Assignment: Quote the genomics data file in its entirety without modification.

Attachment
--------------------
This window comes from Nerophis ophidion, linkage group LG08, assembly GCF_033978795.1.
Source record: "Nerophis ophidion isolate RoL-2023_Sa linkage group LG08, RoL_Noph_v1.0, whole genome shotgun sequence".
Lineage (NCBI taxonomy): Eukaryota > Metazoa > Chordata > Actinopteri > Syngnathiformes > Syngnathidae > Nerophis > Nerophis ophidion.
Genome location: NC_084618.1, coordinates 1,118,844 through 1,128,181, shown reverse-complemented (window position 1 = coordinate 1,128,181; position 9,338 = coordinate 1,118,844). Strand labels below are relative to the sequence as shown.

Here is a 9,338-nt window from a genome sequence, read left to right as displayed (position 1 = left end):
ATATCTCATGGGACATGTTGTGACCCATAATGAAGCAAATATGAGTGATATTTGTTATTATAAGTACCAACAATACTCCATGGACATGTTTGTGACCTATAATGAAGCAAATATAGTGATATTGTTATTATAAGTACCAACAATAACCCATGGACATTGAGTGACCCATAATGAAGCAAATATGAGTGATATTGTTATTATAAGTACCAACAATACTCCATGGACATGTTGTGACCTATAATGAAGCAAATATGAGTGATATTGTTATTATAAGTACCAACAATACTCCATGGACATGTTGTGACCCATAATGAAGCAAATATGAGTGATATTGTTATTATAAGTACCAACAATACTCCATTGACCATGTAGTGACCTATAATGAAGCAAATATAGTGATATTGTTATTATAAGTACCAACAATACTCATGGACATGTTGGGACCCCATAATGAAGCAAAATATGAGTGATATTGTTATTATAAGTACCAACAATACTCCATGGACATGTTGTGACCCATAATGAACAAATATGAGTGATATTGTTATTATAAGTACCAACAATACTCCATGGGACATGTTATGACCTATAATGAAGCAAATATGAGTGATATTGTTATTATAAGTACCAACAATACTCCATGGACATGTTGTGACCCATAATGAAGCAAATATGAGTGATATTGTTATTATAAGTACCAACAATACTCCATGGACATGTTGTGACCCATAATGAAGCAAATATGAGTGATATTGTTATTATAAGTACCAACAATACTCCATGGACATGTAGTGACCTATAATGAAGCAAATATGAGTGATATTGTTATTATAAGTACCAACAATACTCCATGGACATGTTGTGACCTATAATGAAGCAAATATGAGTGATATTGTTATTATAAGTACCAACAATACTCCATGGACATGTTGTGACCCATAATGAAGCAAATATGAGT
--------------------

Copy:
This window comes from Nerophis ophidion, linkage group LG08, assembly GCF_033978795.1.
Source record: "Nerophis ophidion isolate RoL-2023_Sa linkage group LG08, RoL_Noph_v1.0, whole genome shotgun sequence".
Lineage (NCBI taxonomy): Eukaryota > Metazoa > Chordata > Actinopteri > Syngnathiformes > Syngnathidae > Nerophis > Nerophis ophidion.
Genome location: NC_084618.1, coordinates 1,118,844 through 1,128,181, shown reverse-complemented (window position 1 = coordinate 1,128,181; position 9,338 = coordinate 1,118,844). Strand labels below are relative to the sequence as shown.

Here is a 9,338-nt window from a genome sequence, read left to right as displayed (position 1 = left end):
ATATCTCATGGGACATGTTGTGACCCATAATGAAGCAAATATGAGTGATATTTGTTATTATAAGTACCAACAATACTCCATGGACATGTTTGTGACCTATAATGAAGCAAATATAGTGATATTGTTATTATAAGTACCAACAATAACCCATGGACATTGAGTGACCCATAATGAAGCAAATATGAGTGATATTGTTATTATAAGTACCAACAATACTCCATGGACATGTTGTGACCTATAATGAAGCAAATATGAGTGATATTGTTATTATAAGTACCAACAATACTCCATGGACATGTTGTGACCCATAATGAAGCAAATATGAGTGATATTGTTATTATAAGTACCAACAATACTCCATTGACCATGTAGTGACCTATAATGAAGCAAATATAGTGATATTGTTATTATAAGTACCAACAATACTCATGGACATGTTGGGACCCCATAATGAAGCAAAATATGAGTGATATTGTTATTATAAGTACCAACAATACTCCATGGACATGTTGTGACCCATAATGAACAAATATGAGTGATATTGTTATTATAAGTACCAACAATACTCCATGGGACATGTTATGACCTATAATGAAGCAAATATGAGTGATATTGTTATTATAAGTACCAACAATACTCCATGGACATGTTGTGACCCATAATGAAGCAAATATGAGTGATATTGTTATTATAAGTACCAACAATACTCCATGGACATGTTGTGACCCATAATGAAGCAAATATGAGTGATATTGTTATTATAAGTACCAACAATACTCCATGGACATGTAGTGACCTATAATGAAGCAAATATGAGTGATATTGTTATTATAAGTACCAACAATACTCCATGGACATGTTGTGACCTATAATGAAGCAAATATGAGTGATATTGTTATTATAAGTACCAACAATACTCCATGGACATGTTGTGACCCATAATGAAGCAAATATGAGT